Car-tortion – the 30cm squeeze on motorists getting in and out of parked cars

  • Drivers have just the length of a child’s ruler, box of cornflakes, or two hot dogs, to squeeze out of their car when parked next to another vehicle
  • ‘Car-tortionists’ - drivers are forced to use acrobatic skills to access their cars, with one in five having to enter through the boot because another car was parked so close
  • Parking bay dimensions are still based on guidelines from the 1970s despite car widths increasing dramatically
  • Damage caused by squeezing cars in and out of parking bays costs UK motorists an estimated £424 million every year

A new study1 by Churchill Motor Insurance reveals drivers of the UK’s most popular cars have just 30cm – the length of a child’s ruler, box of cornflakes or two hot dogs – to get in and out of their vehicle when next to another vehicle in a carpark2. People are forced to become ‘car-tortionists’, using acrobatic skills to gain access to their cars, with one in five (22 per cent) resorting to climbing into their parked car via the boot.

Three quarters (75 per cent) of drivers have been forced to squeeze themselves into their car when parked next to another vehicle in a car park, with 40 per cent having to do this at least once a month. More than half (51 per cent) of motorists say the only way they have been able to access their car is via the passenger door, because there wasn’t room to open the driver’s door.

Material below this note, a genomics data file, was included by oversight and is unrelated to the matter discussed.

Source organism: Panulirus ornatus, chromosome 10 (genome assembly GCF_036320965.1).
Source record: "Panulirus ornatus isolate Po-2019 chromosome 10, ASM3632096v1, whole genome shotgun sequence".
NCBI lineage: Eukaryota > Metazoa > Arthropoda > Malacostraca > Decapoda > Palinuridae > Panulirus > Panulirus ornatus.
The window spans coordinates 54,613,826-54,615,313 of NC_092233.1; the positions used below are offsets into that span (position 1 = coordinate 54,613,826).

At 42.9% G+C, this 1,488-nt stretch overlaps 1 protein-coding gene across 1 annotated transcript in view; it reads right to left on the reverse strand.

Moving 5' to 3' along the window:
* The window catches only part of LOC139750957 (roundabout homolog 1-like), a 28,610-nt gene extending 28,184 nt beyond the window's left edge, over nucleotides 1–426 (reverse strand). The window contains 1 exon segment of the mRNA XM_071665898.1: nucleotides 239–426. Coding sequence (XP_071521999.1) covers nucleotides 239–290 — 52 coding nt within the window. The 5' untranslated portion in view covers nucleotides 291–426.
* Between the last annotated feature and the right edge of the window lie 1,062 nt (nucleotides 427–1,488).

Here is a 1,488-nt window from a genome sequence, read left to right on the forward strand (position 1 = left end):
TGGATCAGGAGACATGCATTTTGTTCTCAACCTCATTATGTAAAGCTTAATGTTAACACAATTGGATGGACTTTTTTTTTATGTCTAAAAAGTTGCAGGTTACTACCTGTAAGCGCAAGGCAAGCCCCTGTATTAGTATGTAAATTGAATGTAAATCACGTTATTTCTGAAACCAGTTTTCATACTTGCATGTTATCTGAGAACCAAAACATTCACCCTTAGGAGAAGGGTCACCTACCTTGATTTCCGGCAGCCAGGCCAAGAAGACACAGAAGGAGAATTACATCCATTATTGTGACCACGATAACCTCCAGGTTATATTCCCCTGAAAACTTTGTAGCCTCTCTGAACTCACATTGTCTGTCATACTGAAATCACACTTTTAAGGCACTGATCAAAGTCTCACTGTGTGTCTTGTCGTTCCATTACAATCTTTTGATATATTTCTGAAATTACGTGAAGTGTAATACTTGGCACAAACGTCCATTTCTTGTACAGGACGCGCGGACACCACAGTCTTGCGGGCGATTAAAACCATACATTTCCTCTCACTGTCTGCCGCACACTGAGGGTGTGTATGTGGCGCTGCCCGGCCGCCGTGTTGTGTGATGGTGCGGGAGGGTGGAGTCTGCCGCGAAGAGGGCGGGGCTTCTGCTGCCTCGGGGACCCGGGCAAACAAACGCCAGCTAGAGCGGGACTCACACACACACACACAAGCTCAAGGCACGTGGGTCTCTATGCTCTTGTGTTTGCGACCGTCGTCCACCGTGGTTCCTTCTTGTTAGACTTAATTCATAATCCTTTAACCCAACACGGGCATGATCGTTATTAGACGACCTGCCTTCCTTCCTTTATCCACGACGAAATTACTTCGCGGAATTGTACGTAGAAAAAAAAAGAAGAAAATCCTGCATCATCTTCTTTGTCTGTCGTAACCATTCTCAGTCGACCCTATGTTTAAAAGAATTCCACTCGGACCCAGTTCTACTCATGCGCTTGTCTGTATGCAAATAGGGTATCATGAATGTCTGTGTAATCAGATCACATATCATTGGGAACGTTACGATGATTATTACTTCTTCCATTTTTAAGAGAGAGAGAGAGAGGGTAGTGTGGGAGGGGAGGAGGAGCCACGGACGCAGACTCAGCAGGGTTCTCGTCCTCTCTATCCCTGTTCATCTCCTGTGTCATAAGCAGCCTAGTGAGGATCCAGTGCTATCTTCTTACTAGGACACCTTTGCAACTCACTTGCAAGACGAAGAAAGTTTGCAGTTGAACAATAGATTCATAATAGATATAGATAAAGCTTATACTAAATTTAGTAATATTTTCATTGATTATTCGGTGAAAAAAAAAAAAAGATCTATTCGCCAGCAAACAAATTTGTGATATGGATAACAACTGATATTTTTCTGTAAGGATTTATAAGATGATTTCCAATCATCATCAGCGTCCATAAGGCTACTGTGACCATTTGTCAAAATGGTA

As a result, drivers are regularly avoiding certain car parks altogether (57 per cent), driving past empty spaces (83 per cent) and letting passengers (including children) get out of the vehicle before parking (75 per cent), to avoid damaging their own or other people’s vehicles. 

Churchill’s analysis reveals the widths of some of the UK’s popular family cars3, including the Kia Sportage, BMW Mini and the Ford Puma, have increased by an average of 13cm from launch to 2023⁴, with a typical family car now measuring 180cm wide. However, it is clear from the car parks across the UK that Churchill examined, the space allocated for each car is still based on guidelines issued by the British Parking Association way back in the 1970s⁵. Those guidelines recommended spaces be 240cm wide, which means drivers of some of the UK’s most popular family models are left battling 50yrs later, with just 30cm of space to get in and out of a parked car.   

Amongst the popular family cars examined by Churchill, the much-beloved Mini has seen the biggest width increase, which has grown by a whopping 33cm since its launch in 1955, followed by the Vauxhall Corsa which has widened by 23cm since being first introduced to UK roads in 1982.

Table 1: Widths (cm) of 10 of the UK’s most-loved family cars

Car model

Width (cm) at launch date + year launched

Width (cm) in 2013

Width (cm) in 2023

Lifetime growth width (cm)

Excess space for driver[i] (cm) in 2023

Ford Fiesta

155 (1989)





Ford Puma

180 (2019)





Hyundai Tucson

183 (2004)





Kia Sportage

186 (1993)






142 (1959)





Nissan Qashqai

178 (2008)





Renault Clio